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https://vets.blog.gov.uk/2020/02/07/my-work-with-food-standards-scotland/

My Work with Food Standards Scotland

Jose standing in a wood in front of a lake

It feels like yesterday, when I left my house in Leon (Spain), went to Santander, took a ferry and started a new chapter of my life. This was 16 years ago. After seasickness from the ferry and struggling to drive on the other side of the road I went to the Official Veterinarian (OV) course in Bristol.

Why did I choose to do this? I was trying to earn some experience in the field of Public Health and also improve my English. However, nothing prepares you for what you get during your first months working as Official Veterinarian.

My role working as Official Veterinarian for Foods Standards Scotland (FSS), has been to verify that the Food Business Operator (FBO) under my supervision were in compliance with the relevant regulations, and I have been involved in different activities, like official controls, verification audits and unannounced interventions.

A picture of a vet running an inspection at a farm holding a clip board and pen

Despite my good technical knowledge achieved during my qualification at University of Leon, I was lacking two things and that was not going to make my life easier: language and work experience.

In Europe, we are taught a clear, lacking inflections and accents, English language which in fact is very different to what people use daily. I cannot stress enough how important it is that all professionals coming to live and work in UK achieve the necessary competence on spoken English prior to move to the UK.

I was also lacking work experience, which made the working environment seem a struggle, as for an enforcement officer a fine balance was required between educating the FBO and enforcement, to effectively tackle non-compliances.

Lesson learnt: newbies definitely need additional support, as it is not easy to go from the ideal world of the university to the real world that you would have to face dealing with FBOs.

At that point I was not ready to continue my career here and I decided to go back to Spain and work as Technical Manager for the poultry Industry. And then, comparing and contrasting, I started to really appreciate all the good things that the Meat Hygiene Service (MHS) gave me in UK: a career path, good working conditions and good training and development opportunities.

a group of chickens in a field

From the very first days working as Technical Manager, my OV training kicked in and I became a vital asset for the plant, as I was able to clearly identify and describe the risk that the company was taking and quote the regulations they were in breach of. I still remember the face of my manager when I gave him an OV-style letter regarding an issue that had to be resolved!

Things were going well but unfortunately my employer decided I was too expensive, and they did not renew my contract. Following that, I worked for a while as a food safety consultant, but that did not give me the stability I was seeking for my life and so I decided to contact some old friends and guess what?! I was offered a position and returned to Scotland!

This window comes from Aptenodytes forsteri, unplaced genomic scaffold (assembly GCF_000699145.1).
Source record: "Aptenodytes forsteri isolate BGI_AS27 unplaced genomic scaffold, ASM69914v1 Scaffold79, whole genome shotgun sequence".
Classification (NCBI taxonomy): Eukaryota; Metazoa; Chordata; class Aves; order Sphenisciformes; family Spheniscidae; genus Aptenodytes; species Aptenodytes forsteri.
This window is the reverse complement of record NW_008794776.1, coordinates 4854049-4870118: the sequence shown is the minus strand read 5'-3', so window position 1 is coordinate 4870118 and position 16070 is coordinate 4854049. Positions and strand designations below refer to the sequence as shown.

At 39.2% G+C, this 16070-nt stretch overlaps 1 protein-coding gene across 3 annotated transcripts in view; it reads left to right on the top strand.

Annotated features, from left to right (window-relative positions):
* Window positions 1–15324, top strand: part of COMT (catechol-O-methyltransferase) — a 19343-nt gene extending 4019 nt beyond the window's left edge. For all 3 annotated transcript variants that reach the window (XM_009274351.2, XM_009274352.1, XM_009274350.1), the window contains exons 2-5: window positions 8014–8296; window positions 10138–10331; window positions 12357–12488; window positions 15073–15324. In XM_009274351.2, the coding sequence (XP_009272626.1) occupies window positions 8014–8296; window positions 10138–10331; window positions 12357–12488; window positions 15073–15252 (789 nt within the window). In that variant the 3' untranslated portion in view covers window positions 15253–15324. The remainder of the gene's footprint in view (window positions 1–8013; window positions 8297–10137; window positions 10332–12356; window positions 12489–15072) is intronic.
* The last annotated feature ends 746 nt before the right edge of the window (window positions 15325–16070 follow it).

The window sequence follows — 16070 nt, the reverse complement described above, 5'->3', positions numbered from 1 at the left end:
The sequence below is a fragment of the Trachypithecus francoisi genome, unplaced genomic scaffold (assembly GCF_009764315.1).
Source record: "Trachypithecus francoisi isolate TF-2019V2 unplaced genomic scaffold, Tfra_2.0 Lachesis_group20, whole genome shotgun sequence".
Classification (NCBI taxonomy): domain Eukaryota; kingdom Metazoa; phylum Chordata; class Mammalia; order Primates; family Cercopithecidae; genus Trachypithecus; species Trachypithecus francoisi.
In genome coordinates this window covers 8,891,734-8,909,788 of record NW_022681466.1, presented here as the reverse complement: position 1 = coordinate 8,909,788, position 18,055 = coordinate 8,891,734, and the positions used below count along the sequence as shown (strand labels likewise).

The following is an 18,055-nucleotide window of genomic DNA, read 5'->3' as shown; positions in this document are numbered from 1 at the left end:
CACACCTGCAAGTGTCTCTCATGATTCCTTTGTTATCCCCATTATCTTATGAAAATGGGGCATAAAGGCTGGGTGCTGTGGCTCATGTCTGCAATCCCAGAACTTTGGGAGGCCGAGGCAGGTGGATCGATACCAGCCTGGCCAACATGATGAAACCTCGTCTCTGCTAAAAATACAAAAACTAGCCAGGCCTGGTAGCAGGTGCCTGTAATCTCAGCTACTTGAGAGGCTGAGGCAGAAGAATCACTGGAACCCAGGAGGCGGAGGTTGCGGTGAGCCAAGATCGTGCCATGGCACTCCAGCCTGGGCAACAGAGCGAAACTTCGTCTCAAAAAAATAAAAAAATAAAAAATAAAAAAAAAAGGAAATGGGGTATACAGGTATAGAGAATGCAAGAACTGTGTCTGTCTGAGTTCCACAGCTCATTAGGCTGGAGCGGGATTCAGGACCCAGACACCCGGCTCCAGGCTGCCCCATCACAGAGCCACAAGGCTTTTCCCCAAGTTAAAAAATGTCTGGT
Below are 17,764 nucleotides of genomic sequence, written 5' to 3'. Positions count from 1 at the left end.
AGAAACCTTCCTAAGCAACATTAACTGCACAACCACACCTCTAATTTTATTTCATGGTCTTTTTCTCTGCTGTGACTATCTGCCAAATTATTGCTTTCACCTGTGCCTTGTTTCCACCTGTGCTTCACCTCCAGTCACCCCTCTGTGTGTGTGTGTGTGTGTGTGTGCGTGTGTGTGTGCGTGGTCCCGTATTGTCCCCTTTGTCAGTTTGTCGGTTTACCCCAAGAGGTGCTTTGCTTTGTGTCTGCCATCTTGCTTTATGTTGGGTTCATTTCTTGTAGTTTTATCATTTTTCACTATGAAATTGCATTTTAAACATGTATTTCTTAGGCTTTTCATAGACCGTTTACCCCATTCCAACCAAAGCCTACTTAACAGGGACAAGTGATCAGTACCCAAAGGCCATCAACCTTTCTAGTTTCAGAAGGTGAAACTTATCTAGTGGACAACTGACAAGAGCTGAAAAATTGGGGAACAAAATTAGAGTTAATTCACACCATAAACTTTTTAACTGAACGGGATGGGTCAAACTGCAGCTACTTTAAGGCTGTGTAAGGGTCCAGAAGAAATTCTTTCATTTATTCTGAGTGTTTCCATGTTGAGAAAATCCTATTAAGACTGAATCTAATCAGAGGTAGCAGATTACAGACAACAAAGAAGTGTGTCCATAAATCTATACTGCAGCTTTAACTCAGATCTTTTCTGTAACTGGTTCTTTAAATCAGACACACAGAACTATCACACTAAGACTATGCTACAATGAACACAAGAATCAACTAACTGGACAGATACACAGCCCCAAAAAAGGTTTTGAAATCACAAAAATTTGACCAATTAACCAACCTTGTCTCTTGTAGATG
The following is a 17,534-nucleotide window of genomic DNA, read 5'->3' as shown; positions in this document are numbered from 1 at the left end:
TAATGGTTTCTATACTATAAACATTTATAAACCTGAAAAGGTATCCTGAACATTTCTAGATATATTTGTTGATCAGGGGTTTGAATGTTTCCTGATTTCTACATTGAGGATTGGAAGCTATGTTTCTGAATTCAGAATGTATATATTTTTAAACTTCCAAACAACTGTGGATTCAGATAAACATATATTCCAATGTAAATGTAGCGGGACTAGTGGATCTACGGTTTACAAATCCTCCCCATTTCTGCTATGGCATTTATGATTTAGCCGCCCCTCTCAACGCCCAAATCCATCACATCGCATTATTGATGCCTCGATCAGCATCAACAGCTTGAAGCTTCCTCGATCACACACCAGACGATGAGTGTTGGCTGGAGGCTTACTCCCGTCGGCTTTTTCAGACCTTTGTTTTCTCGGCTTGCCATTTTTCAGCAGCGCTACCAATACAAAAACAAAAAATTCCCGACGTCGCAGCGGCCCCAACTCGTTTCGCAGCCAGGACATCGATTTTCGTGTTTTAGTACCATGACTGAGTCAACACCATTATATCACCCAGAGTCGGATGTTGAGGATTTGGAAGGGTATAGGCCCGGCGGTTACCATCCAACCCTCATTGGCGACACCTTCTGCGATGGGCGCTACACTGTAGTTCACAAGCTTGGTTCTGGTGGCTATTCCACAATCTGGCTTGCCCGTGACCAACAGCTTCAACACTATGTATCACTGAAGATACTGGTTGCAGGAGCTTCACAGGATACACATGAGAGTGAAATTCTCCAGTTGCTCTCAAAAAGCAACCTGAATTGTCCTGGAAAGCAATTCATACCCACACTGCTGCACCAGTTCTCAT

Jose on the phone in a town

During my fist night in Glasgow, I was thinking that was the first time in a while when I was actually fully unpacking my suitcase, having spent 2 years commuting between Madrid (where I worked) and Leon (where I lived).

I am not going to say that these have been easy years. I have changed from MHS to Food Standards Agency and then to FSS and being transferred to a new employer more than twice. But the truth is that I cannot say a bad word about my experience and I have enjoyed every step of my journey.

Have I encountered problems? Yes, plenty indeed, but I know now that they were due to the nature of the work and also the human factor. Human relations are not linear, and sometimes you are right, sometimes you are not, sometimes you have to be managed and do not like it, and sometimes people around you make mistakes. However, not a single time over these years I felt lacking support, and this created a sense of family, of belonging. I cannot praise enough most of my managers.  Sure, there have been disagreements and even heated arguments (they would not allow me to lie! ) but they have been right next to me when I needed them.

I feel that it is also of value to note FSS approach and ethos towards diversity. Everybody is treated with respect regardless of race, religion or any orientation. Also, every effort is made to cover personal needs and circumstances.

To close this off, if I was 16 years back in time, I would still decide to develop my career in the same way I did. I think that these years were really worth it, although new starters (especially colleagues from other countries) will need to bear in mind that they need to make an effort to understand and accept a different culture (language, people and environment).

Things may not always be like the James Herriot books, but I am convinced FSS is a good place to work and I hope to have a challenging and satisfying career here.

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